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The One-Step Program towards Success in Music Business

There are many lists and advices going around the internet, which are supposed to help musicians overcome the steep ways of the music business. They consist of some more and some less helpful tips (from five up to 20). Actually, most of them are obvious banalities that could work for the marketing of any given product.

Here, I want to oppose those with my One-Step Program: “Act professional!”

And it is really easy to implement, by the way: The central starting point on the web has to be one’s own internet site. Its basic design should consist of bio information, music, pictures and gigs. There probably is a talented web developer/-designer among the friend circle, who can draw that up. All social networks should lead to your website. It’s not necessary to appear on every social network, however Facebook, Twitter and for musicians also important, Reverbnation or Bandcamp, are a standard. Fans are the most important capital a musician can have. Contact with fans should always be a number one priority- but in a modest way, not by spamming (this also includes adding to unnecessary facebook groups)… and being reachable for fans always and through all channels. These are only a few relatively banal things that need to be taken in consideration. And in this case, one which always applies online as well as offline: professional appearance, even if behind the stage this doesn’t always go so smoothly. The fan should notice none of that. At crowdfunding this is decisive for everything, even success or failure. A professional appearance should be a standard in this matter as well. Here, an example (not from music crowdfunding): I am one of many, many backers of Double Fine Adventure on kickstarter.com. Not because I’m a gaming fan actually, but because this project (Attention!) made an extremely professional impression on me. Somehow, an email from this project stayed in my memory, an email after which all backers living outside the North American continent, had to pay extra 10$ shipping fees. I was certainly not thrilled to have to pay for something once again, which explains my partial amnesia. 🙂 However, this amnesia ended yesterday so I asked the DFA staff about it via the Kickstarter mailing system. Promptly, meaning within a few hours, I received an answer (1. proof of professionalism) with a link to a website, on which I could type in my backer email address and be forwarded straightaway to payment per credit card or PayPal (2. proof of professionalism). Surely, someone might object that it’s a piece of cake to do so when you have a 3, 3 Mio. $ Budget. Could be, but I think that nowadays you can have a successful (and professional) online appearance even with a small budget…. Besides, the rest is commitment and hard work. For questions and advice – cost-free - you can contact me on my email address mario[at]musicandcrowdfunding.com

Where’s the Crowd in Crowdfunding?

Although Tim Schafer’s Kickstarter “Double Fine Adventure” game project is making headlines, the big number of over 57.000 supporters (on Kickstarter called backers) shouldn’t mislead from the fact that this project is an absolute exception and can’t be compared to music crowdfunding projects.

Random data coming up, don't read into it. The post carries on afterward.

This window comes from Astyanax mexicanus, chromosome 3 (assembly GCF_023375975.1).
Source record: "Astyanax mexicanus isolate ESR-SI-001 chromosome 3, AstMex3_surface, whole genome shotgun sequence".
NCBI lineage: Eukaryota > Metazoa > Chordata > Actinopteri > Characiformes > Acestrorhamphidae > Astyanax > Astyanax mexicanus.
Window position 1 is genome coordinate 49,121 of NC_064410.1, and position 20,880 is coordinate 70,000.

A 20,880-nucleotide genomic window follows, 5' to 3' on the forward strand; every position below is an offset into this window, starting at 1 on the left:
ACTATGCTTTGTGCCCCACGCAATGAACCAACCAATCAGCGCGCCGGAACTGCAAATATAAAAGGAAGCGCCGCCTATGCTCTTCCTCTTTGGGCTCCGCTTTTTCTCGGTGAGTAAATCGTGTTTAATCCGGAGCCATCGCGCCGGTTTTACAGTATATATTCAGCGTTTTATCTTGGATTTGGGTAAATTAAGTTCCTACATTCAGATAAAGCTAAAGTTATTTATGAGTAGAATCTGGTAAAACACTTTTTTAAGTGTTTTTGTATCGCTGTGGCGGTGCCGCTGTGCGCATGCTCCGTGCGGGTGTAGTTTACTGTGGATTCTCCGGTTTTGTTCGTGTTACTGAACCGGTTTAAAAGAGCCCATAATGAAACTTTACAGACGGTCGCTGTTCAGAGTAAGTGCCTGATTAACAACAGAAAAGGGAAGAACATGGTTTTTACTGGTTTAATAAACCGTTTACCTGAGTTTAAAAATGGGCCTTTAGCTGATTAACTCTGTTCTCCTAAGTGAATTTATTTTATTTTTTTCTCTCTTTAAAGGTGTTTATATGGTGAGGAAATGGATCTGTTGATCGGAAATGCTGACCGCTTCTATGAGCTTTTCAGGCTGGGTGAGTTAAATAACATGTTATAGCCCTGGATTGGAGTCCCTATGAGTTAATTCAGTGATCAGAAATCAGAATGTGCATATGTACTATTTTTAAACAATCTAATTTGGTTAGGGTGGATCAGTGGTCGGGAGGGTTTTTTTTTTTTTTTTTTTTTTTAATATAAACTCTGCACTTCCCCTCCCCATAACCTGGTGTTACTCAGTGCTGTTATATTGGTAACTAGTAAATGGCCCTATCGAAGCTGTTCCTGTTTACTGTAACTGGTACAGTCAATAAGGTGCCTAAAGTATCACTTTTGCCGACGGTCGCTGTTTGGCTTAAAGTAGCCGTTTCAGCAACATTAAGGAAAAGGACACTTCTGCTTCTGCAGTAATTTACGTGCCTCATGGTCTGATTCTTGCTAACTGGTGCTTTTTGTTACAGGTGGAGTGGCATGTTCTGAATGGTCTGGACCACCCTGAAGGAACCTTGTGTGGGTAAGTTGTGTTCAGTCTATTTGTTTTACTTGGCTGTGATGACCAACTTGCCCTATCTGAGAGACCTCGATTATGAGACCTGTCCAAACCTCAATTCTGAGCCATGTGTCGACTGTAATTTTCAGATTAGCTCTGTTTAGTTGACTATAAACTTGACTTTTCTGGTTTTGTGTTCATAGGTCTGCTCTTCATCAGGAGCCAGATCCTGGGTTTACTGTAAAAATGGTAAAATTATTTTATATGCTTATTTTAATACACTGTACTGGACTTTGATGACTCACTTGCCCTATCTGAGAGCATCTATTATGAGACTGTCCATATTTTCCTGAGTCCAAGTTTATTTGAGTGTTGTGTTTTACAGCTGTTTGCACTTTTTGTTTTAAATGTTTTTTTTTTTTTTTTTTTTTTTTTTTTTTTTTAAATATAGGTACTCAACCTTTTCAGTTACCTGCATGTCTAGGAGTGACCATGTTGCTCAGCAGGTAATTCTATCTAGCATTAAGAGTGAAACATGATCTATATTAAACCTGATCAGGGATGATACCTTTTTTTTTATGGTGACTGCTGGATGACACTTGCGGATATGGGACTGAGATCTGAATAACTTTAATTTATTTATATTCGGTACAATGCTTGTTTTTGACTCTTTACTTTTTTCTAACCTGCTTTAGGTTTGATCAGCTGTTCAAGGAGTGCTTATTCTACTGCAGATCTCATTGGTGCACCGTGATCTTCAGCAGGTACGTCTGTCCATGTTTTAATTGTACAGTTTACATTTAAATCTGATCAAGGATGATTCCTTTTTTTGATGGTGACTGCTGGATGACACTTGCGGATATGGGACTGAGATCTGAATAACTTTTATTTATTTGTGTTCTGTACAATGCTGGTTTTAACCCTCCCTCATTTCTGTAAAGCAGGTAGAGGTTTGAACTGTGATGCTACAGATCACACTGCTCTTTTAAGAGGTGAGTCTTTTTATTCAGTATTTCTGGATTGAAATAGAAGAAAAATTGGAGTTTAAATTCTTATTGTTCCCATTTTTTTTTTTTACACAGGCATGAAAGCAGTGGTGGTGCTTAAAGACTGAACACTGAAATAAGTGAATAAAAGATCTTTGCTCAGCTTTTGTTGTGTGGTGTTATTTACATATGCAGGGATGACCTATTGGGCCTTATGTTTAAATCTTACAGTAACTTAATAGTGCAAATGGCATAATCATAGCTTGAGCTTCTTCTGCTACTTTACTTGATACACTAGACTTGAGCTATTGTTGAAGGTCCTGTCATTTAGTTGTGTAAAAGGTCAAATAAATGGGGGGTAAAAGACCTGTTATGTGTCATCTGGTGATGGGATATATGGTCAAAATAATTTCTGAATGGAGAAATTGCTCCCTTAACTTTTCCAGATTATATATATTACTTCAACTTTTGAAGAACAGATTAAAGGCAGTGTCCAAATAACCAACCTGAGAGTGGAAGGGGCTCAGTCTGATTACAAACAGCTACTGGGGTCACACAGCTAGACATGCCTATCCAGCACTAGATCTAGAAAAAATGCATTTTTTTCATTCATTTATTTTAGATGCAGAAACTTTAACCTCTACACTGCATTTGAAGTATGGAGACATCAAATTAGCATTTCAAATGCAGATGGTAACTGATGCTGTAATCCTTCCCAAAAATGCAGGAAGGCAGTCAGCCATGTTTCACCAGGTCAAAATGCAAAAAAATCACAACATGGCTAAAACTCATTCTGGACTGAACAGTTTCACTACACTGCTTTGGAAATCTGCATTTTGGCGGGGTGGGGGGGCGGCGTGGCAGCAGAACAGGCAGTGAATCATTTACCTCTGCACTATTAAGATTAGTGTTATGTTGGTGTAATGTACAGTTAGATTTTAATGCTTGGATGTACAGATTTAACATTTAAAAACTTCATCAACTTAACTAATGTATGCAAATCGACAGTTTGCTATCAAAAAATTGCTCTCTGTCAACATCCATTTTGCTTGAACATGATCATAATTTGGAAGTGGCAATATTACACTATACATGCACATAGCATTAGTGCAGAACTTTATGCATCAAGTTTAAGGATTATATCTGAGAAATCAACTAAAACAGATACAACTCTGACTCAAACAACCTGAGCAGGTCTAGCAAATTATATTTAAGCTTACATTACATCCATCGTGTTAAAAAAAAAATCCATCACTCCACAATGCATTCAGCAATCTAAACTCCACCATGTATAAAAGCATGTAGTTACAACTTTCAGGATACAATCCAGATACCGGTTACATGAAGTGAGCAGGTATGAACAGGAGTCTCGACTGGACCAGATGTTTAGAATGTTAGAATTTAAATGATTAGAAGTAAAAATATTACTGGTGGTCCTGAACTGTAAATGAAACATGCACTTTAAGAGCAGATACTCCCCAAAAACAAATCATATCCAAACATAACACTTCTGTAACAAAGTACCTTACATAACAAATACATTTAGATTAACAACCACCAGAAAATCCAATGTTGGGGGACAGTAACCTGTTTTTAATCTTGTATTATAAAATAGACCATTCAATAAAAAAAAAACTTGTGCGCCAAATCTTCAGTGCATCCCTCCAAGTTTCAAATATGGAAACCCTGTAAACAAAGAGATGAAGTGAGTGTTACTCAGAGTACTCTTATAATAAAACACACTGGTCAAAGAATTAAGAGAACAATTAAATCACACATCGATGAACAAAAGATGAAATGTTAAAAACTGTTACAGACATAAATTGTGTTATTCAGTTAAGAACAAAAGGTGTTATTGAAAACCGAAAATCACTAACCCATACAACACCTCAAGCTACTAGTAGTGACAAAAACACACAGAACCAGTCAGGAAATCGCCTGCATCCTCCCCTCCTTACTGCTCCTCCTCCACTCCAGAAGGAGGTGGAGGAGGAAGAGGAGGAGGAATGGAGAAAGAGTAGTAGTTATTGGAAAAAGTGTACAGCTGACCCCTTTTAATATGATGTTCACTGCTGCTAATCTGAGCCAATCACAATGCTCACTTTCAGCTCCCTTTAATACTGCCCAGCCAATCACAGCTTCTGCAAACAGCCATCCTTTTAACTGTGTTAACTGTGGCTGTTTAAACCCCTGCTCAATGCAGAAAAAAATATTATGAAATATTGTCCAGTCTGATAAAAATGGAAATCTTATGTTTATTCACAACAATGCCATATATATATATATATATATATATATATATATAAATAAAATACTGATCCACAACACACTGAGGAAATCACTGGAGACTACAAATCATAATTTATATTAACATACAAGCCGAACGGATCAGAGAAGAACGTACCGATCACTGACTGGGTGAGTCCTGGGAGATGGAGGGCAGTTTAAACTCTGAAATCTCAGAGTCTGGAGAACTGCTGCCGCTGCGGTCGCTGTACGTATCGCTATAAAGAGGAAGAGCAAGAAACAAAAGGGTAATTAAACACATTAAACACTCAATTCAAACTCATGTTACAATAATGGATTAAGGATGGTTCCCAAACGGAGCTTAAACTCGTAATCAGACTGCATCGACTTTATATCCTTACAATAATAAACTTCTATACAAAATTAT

Even if we take in consideration the positively running project of the Libertins on Pledgemusic, with at the time around 1.800 supporters (on Pledgemusic called pledgers), it still is a barely repeatable success, which only few musicians will achieve. I don’t possess any statistical values about the number of supporters and their financial contribution to music crowdfunding projects. I do assume that most (quite successful) projects are supported by hundreds if not even only tens of supporters.

These are more than good numbers for many artists who are so far unknown. “Newcomers” mostly face many problems at the same time. Firstly, they still aren’t as experienced in the music business, in dealing with fans (and sometimes the media), in presenting on the web (most of them don’t have Website, Twitter, Facebook or MySpace accounts) and generally in promoting. This is where a fan can be of tremendous support, whether it’s a new or an old one. The crowd shouldn’t only have a financial role. They can also help through giving advices, actively helping on building an online presence or simply through buzz marketing. From experience, usually there are a number of supporters who willingly take over those assignments, because they identify themselves outstandingly with the musician or his/her music. A decisive problem in this case is the consistency of this approach. Many fans tend to overstate the supporting or have a different idea of what support really means, and I know this from experience. This is what crowdfunding platforms are missing- suitable collaboration tools.

Besides, not even established crowdfunding providers managed to achieve a big, sustainable crowd, the so-called regular crowd. Most of the supporters are narrowed down to a single project and they attract other supporters through the interest of the media in the project. I believe the reason is that so far it hasn’t been possible to establish a crowdfunding brand, which can sustain enough supporters for a long period of time, regardless of some stars. Simply focusing on the funding act has surely played a big part in this case. In the beginning, crowdfunding platforms like SellaBand or Slicethepie (which no longer is identified as a crowdfunding platform) have worked a lot towards a vivid community-life. In the meantime, such activities barely ever take place. Reducing it all to a simple money business is letting a big potential go to waste. One can only hope, that the providers will remember what eventually makes crowdfunding a success – the crowd.